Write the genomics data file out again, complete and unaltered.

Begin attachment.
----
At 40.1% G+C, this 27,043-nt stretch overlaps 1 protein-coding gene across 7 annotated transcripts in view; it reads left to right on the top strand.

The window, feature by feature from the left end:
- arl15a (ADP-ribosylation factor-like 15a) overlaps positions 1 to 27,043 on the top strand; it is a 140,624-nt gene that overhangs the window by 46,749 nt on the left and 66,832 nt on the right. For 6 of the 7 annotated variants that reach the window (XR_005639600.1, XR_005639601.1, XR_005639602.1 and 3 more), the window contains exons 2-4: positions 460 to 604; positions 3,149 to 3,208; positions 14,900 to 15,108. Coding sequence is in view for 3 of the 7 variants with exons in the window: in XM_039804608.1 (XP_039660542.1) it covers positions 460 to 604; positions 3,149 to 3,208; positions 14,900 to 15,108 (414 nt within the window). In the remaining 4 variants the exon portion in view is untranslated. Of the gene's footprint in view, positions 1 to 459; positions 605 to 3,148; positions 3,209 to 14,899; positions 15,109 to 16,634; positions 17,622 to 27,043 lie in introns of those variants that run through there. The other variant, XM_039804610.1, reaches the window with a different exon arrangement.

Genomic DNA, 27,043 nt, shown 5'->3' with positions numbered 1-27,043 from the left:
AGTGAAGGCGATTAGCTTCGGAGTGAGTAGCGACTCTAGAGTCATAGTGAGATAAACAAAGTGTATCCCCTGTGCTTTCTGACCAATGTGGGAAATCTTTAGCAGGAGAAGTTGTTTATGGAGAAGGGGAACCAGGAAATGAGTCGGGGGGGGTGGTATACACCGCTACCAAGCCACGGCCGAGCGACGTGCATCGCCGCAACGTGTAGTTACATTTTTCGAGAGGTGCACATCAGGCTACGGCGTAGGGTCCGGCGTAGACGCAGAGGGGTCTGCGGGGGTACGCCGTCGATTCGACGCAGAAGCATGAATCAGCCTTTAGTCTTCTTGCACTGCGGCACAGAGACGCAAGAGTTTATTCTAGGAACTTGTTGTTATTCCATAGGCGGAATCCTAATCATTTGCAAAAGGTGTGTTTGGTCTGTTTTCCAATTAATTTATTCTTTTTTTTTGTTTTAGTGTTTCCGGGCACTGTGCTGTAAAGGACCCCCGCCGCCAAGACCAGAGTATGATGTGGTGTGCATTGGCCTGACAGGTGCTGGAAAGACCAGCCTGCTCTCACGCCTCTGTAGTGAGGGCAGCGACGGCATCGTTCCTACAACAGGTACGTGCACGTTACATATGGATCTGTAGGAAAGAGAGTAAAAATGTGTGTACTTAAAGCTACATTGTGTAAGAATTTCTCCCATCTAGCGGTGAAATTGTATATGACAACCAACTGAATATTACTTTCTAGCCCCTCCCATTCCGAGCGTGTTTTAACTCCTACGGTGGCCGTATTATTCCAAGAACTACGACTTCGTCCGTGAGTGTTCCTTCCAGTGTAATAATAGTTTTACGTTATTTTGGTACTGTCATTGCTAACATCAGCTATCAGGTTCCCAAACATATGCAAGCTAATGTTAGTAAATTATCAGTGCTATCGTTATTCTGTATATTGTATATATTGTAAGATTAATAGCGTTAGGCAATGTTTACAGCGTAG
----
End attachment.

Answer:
At 40.1% G+C, this 27,043-nt stretch overlaps 1 protein-coding gene across 7 annotated transcripts in view; it reads left to right on the top strand.

The window, feature by feature from the left end:
- arl15a (ADP-ribosylation factor-like 15a) overlaps positions 1 to 27,043 on the top strand; it is a 140,624-nt gene that overhangs the window by 46,749 nt on the left and 66,832 nt on the right. For 6 of the 7 annotated variants that reach the window (XR_005639600.1, XR_005639601.1, XR_005639602.1 and 3 more), the window contains exons 2-4: positions 460 to 604; positions 3,149 to 3,208; positions 14,900 to 15,108. Coding sequence is in view for 3 of the 7 variants with exons in the window: in XM_039804608.1 (XP_039660542.1) it covers positions 460 to 604; positions 3,149 to 3,208; positions 14,900 to 15,108 (414 nt within the window). In the remaining 4 variants the exon portion in view is untranslated. Of the gene's footprint in view, positions 1 to 459; positions 605 to 3,148; positions 3,209 to 14,899; positions 15,109 to 16,634; positions 17,622 to 27,043 lie in introns of those variants that run through there. The other variant, XM_039804610.1, reaches the window with a different exon arrangement.

Genomic DNA, 27,043 nt, shown 5'->3' with positions numbered 1-27,043 from the left:
AGTGAAGGCGATTAGCTTCGGAGTGAGTAGCGACTCTAGAGTCATAGTGAGATAAACAAAGTGTATCCCCTGTGCTTTCTGACCAATGTGGGAAATCTTTAGCAGGAGAAGTTGTTTATGGAGAAGGGGAACCAGGAAATGAGTCGGGGGGGGTGGTATACACCGCTACCAAGCCACGGCCGAGCGACGTGCATCGCCGCAACGTGTAGTTACATTTTTCGAGAGGTGCACATCAGGCTACGGCGTAGGGTCCGGCGTAGACGCAGAGGGGTCTGCGGGGGTACGCCGTCGATTCGACGCAGAAGCATGAATCAGCCTTTAGTCTTCTTGCACTGCGGCACAGAGACGCAAGAGTTTATTCTAGGAACTTGTTGTTATTCCATAGGCGGAATCCTAATCATTTGCAAAAGGTGTGTTTGGTCTGTTTTCCAATTAATTTATTCTTTTTTTTTGTTTTAGTGTTTCCGGGCACTGTGCTGTAAAGGACCCCCGCCGCCAAGACCAGAGTATGATGTGGTGTGCATTGGCCTGACAGGTGCTGGAAAGACCAGCCTGCTCTCACGCCTCTGTAGTGAGGGCAGCGACGGCATCGTTCCTACAACAGGTACGTGCACGTTACATATGGATCTGTAGGAAAGAGAGTAAAAATGTGTGTACTTAAAGCTACATTGTGTAAGAATTTCTCCCATCTAGCGGTGAAATTGTATATGACAACCAACTGAATATTACTTTCTAGCCCCTCCCATTCCGAGCGTGTTTTAACTCCTACGGTGGCCGTATTATTCCAAGAACTACGACTTCGTCCGTGAGTGTTCCTTCCAGTGTAATAATAGTTTTACGTTATTTTGGTACTGTCATTGCTAACATCAGCTATCAGGTTCCCAAACATATGCAAGCTAATGTTAGTAAATTATCAGTGCTATCGTTATTCTGTATATTGTATATATTGTAAGATTAATAGCGTTAGGCAATGTTTACAGCGTAG